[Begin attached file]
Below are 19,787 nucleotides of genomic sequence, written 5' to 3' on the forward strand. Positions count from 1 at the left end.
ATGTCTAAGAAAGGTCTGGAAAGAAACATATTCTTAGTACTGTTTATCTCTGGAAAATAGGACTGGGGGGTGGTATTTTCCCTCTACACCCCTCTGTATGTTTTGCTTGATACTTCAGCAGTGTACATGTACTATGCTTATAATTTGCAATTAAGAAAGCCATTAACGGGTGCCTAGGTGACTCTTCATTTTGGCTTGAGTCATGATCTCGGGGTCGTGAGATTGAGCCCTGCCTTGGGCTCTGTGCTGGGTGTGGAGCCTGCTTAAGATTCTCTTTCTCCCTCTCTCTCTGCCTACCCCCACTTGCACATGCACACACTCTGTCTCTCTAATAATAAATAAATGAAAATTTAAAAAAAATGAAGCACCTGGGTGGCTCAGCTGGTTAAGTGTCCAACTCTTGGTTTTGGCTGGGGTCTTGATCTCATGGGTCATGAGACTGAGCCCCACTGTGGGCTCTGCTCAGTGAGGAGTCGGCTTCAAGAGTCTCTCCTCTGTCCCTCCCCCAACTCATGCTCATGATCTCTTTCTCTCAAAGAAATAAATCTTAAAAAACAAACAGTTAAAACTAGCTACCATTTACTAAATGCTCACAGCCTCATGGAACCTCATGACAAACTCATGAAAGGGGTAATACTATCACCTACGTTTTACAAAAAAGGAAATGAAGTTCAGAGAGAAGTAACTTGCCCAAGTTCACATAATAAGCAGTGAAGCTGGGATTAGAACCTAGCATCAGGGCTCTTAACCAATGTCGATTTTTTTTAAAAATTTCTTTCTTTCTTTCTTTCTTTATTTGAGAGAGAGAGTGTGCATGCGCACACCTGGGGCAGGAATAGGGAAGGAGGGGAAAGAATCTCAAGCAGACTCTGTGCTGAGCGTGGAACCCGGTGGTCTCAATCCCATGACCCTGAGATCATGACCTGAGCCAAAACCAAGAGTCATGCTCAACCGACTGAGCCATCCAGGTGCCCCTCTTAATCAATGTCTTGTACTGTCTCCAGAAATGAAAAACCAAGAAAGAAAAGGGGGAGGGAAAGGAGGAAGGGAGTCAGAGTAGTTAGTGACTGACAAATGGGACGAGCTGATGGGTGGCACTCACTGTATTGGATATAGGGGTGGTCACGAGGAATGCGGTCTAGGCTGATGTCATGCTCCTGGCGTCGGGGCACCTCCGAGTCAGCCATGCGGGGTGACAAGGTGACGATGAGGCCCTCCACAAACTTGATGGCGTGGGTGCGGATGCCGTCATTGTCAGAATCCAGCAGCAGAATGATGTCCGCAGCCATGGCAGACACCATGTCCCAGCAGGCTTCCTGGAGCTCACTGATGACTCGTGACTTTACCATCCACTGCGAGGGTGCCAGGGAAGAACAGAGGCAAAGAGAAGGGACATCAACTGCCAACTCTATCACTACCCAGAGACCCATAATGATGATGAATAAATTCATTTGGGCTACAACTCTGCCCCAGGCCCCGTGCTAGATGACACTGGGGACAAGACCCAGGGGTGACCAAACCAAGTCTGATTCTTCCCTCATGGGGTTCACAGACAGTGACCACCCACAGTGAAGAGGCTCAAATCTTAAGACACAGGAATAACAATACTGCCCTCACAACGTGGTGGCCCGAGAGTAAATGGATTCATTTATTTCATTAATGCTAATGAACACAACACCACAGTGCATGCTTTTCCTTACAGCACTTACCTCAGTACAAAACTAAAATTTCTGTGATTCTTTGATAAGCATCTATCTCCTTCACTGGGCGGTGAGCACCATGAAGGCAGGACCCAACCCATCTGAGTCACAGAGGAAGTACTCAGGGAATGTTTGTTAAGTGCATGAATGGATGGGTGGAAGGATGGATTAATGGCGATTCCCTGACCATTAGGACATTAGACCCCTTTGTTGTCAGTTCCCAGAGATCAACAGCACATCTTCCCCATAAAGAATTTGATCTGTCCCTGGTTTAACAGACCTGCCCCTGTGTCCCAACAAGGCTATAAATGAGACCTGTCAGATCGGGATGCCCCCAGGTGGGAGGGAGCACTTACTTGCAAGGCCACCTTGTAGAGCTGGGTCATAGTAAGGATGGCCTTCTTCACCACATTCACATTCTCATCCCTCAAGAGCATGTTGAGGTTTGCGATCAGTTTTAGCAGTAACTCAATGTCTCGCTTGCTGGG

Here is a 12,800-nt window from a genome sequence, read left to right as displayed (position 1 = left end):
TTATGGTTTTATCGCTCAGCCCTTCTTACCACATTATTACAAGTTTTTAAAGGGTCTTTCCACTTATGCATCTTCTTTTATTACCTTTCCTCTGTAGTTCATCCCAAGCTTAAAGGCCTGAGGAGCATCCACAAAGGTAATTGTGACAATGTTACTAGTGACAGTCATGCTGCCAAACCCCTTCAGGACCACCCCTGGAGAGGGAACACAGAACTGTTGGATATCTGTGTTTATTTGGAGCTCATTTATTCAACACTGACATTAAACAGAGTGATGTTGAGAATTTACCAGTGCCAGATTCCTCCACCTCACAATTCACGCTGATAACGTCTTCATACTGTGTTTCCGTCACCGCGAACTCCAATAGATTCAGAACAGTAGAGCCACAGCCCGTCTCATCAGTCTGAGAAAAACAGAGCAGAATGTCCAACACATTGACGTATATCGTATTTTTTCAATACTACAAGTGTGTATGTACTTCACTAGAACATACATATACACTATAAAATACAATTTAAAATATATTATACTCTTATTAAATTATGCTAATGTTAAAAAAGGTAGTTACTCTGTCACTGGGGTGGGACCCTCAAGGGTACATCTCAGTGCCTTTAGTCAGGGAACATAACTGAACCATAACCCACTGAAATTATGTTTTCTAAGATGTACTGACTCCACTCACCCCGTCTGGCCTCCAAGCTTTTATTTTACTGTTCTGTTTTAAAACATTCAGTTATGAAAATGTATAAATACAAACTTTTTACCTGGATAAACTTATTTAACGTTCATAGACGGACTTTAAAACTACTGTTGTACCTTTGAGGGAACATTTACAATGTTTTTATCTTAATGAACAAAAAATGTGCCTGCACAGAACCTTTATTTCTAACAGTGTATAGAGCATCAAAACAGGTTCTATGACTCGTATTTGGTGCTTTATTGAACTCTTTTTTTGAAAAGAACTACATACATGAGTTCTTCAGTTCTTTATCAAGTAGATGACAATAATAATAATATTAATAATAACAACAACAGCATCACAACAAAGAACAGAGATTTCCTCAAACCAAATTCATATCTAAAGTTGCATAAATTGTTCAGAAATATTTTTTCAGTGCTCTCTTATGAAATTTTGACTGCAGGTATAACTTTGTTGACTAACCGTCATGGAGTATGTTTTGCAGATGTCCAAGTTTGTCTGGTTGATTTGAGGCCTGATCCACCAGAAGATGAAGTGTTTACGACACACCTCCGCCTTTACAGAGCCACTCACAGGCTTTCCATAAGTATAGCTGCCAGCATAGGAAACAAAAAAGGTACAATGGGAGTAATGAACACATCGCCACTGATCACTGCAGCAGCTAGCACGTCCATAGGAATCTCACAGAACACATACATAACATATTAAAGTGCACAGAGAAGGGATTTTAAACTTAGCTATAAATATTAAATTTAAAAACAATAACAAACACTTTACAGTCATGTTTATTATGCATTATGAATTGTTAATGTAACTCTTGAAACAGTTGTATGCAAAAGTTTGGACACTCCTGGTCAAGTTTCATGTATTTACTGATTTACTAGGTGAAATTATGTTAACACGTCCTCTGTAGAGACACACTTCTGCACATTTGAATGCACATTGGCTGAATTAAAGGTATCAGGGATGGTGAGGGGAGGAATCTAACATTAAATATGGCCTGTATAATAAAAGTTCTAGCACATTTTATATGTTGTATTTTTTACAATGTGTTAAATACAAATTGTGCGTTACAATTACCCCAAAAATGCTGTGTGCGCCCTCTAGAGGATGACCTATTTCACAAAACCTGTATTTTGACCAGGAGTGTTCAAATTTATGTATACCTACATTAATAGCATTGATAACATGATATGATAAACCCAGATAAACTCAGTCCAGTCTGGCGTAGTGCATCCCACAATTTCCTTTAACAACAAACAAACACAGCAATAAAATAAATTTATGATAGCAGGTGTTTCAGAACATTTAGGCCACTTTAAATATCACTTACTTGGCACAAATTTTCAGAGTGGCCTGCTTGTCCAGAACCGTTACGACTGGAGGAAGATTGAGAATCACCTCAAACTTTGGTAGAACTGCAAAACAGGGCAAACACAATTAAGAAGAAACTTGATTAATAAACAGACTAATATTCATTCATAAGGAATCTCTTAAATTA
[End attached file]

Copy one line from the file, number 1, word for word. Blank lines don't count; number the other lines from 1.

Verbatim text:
Below are 19,787 nucleotides of genomic sequence, written 5' to 3' on the forward strand. Positions count from 1 at the left end.